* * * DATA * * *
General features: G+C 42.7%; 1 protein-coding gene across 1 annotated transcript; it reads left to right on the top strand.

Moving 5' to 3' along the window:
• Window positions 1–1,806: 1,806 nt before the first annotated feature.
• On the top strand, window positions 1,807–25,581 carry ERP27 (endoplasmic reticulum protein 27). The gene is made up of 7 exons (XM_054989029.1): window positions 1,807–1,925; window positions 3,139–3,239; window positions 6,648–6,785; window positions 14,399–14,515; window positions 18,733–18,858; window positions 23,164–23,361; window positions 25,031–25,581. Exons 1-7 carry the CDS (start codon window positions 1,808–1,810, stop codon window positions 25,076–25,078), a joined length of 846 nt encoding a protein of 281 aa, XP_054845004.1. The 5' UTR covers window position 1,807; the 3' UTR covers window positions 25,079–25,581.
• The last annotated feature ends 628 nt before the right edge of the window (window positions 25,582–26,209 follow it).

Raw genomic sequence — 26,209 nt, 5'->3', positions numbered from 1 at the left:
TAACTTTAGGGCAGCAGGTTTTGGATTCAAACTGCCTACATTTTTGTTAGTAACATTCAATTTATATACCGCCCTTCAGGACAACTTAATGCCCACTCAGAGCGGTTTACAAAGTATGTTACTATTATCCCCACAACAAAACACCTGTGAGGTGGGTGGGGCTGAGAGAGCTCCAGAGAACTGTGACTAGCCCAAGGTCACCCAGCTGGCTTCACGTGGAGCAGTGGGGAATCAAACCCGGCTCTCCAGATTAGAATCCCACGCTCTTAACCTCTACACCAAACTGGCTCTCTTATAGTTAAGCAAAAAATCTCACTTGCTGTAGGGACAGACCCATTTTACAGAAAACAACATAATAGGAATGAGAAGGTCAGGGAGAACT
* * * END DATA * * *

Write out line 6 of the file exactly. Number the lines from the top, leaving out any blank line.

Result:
Raw genomic sequence — 26,209 nt, 5'->3', positions numbered from 1 at the left: